A Newborn Supernova Every Night

Thanks to a $9 million grant from the National Science Foundation and matching funds from the Zwicky Transient Facility (ZTF) collaboration, a new camera is being built at Caltech's Palomar Observatory that will be able to survey the entire Northern Hemisphere sky in a single night, searching for supernovas, black holes, near-Earth asteroids, and other objects. The digital camera will be mounted on the Samuel Oschin Telescope, a wide-field Schmidt telescope that began its first all-sky survey in 1949. That survey, done on glass plates, took nearly a decade to complete.

Improving The View Through Tissues and Organs

This summer, several undergraduate students at Caltech had the opportunity to help optimize a promising technique that can make tissues and organs—even entire organisms—transparent for study. As part of the Summer Undergraduate Research Fellowship (SURF) program, these students worked in the lab of Assistant Professor of Biology Viviana Gradinaru, where researchers are developing such so-called clearing techniques that make it possible to peer straight through normally opaque tissues rather than seeing them only as thinly sectioned slices that have been pieced back together.

Getting To Know Super-Earths

Results from NASA's Kepler planet-hunting mission have indicated that the most common planets in the galaxy are super-Earths—those that are bigger than Earth but smaller than Neptune. We have no examples of these planets in our own solar system, so Heather Knutson, assistant professor of planetary science at Caltech, and her colleagues are using space telescopes to try to find out more about these worlds. They hope to shed some light on the processes of planet formation and evolution and to be able to say something about how common or rare our solar system is when compared to those found throughout the universe.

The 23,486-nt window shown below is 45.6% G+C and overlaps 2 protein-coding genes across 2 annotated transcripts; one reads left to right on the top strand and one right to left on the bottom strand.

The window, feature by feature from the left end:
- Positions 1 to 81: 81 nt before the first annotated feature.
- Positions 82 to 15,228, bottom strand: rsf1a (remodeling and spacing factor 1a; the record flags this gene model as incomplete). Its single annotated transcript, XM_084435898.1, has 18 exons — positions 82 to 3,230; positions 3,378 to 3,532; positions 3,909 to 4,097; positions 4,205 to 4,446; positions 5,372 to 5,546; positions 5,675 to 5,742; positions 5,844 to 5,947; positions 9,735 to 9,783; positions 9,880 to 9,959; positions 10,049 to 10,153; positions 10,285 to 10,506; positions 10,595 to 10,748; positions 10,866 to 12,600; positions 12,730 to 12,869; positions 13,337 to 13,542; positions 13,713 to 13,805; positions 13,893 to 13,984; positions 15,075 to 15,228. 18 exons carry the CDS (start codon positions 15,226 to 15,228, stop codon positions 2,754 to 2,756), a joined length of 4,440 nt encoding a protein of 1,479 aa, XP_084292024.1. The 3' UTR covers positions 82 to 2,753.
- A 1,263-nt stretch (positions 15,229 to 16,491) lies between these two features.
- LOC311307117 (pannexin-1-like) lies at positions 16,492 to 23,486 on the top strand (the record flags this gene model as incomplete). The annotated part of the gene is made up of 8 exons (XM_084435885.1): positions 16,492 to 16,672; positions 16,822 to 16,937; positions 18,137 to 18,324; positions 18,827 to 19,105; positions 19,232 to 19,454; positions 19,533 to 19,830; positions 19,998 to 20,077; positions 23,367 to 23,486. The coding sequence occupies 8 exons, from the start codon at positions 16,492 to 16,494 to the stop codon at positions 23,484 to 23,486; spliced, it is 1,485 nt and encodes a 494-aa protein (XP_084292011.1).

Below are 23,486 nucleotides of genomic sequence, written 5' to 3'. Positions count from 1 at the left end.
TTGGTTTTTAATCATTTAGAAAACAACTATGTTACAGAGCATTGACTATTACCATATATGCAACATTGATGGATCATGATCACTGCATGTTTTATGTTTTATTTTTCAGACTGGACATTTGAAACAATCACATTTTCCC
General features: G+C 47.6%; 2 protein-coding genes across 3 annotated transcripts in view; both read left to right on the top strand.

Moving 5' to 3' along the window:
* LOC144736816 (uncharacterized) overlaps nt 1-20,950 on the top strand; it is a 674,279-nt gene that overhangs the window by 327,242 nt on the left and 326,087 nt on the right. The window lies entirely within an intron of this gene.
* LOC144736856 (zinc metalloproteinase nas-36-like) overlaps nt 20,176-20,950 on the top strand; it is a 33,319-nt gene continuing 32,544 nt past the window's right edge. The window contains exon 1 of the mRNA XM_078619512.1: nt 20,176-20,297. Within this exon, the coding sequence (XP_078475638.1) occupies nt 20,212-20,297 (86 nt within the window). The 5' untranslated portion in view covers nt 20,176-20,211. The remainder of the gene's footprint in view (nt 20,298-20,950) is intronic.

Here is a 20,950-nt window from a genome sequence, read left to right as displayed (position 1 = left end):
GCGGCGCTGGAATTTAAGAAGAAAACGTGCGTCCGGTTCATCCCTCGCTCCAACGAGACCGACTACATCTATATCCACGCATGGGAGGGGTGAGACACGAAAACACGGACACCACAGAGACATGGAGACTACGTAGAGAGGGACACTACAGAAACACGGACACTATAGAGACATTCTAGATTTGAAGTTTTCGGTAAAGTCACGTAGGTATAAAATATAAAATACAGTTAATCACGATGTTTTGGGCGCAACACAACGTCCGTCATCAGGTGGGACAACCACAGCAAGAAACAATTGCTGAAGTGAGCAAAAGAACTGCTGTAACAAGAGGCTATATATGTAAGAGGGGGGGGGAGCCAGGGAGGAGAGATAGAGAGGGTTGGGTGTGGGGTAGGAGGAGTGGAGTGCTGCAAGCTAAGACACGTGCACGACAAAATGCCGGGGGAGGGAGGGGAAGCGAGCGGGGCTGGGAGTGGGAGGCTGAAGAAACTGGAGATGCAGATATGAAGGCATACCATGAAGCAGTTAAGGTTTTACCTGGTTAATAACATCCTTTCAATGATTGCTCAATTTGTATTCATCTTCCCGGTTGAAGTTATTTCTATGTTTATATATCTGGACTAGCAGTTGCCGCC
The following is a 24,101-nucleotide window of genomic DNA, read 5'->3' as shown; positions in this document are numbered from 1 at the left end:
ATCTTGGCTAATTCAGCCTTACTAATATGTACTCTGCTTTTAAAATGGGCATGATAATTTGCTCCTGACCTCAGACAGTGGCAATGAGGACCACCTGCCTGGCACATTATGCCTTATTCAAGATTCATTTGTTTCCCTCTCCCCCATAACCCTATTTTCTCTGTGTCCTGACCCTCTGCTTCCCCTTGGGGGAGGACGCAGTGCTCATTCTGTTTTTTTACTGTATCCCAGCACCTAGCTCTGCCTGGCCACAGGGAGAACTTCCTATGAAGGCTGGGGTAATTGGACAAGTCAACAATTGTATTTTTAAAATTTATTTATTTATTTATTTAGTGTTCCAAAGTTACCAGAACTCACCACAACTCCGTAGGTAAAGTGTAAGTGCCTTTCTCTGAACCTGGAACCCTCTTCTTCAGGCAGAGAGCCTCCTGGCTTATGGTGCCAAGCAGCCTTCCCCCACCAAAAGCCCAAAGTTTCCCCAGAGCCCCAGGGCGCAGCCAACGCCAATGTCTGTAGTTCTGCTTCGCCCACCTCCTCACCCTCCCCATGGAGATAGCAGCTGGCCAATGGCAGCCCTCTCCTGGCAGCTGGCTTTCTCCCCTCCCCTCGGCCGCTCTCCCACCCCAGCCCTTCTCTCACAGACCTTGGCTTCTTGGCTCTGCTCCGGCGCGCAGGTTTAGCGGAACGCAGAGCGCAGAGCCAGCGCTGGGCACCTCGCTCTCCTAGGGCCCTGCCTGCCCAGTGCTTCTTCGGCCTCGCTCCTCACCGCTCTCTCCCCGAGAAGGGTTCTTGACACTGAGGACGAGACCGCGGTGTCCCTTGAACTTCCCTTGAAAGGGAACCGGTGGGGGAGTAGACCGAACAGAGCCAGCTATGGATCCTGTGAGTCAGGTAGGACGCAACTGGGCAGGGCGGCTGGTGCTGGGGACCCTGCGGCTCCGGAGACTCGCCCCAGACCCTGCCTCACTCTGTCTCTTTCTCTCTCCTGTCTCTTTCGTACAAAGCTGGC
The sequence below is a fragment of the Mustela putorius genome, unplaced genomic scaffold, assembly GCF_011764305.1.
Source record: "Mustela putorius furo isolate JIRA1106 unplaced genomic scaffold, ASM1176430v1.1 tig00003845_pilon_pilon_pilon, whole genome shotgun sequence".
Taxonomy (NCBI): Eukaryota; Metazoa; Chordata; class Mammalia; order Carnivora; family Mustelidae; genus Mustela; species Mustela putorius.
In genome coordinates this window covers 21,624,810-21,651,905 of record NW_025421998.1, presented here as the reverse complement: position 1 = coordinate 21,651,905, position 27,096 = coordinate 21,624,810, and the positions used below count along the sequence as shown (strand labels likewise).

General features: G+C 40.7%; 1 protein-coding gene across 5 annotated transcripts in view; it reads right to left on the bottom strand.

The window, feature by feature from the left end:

Remembering Tom Tombrello

Thomas Anthony Tombrello, Caltech's Robert H. Goddard Professor of Physics, passed away on September 23, 2014, at age 78. His studies of nuclear reactions in the 1960s helped show how chemical elements are created.

Rock-Dwelling Microbes Remove Methane from Deep Sea

Methane-breathing microbes that inhabit rocky mounds on the seafloor could be preventing large volumes of the potent greenhouse gas from entering the oceans and reaching the atmosphere, according to a new study by Caltech researchers.

Quantum States of Matter in Crystals

David Hsieh, an assistant professor of physics at Caltech, is searching for new forms of matter that exhibit weird quantum properties in bulk. Find out the why, where, and how at 8 p.m. on Wednesday, October 15, in Caltech's Beckman Auditorium. Admission is free.

Seismology and Resilient Infrastructure: An Interview with Domniki Asimaki

Domniki Asimaki, professor of mechanical and civil engineering in the Division of Engineering and Applied Science, is interested in the behavior of geotechnical systems under the influence of forces such as wind, waves, and seismological activity. Using this information, she hopes to make predictive computer models that can lead to the design of an infrastructure that is resilient to natural and man-made hazards.

Sensors to Simplify Diabetes Management

Caltech students use their Summer Undergraduate Research Fellowship opportunities to advance the idea of painless diabetes management.

Remembering Gerry Neugebauer

Gerry Neugebauer, Caltech's Robert Andrews Millikan Professor of Physics, Emeritus, passed away on September 26, 2014, of complications from spinocerebellar ataxia, a neurodegenerative disease. He was 82.

Caltech Physics Professors Earn NASA Medals

Jamie Bock, professor of physics at Caltech and a senior research scientist at JPL, and Caltech Professor of Physics Christopher Martin were among those receiving NASA Honor Awards in a ceremony on Tuesday, September 16.


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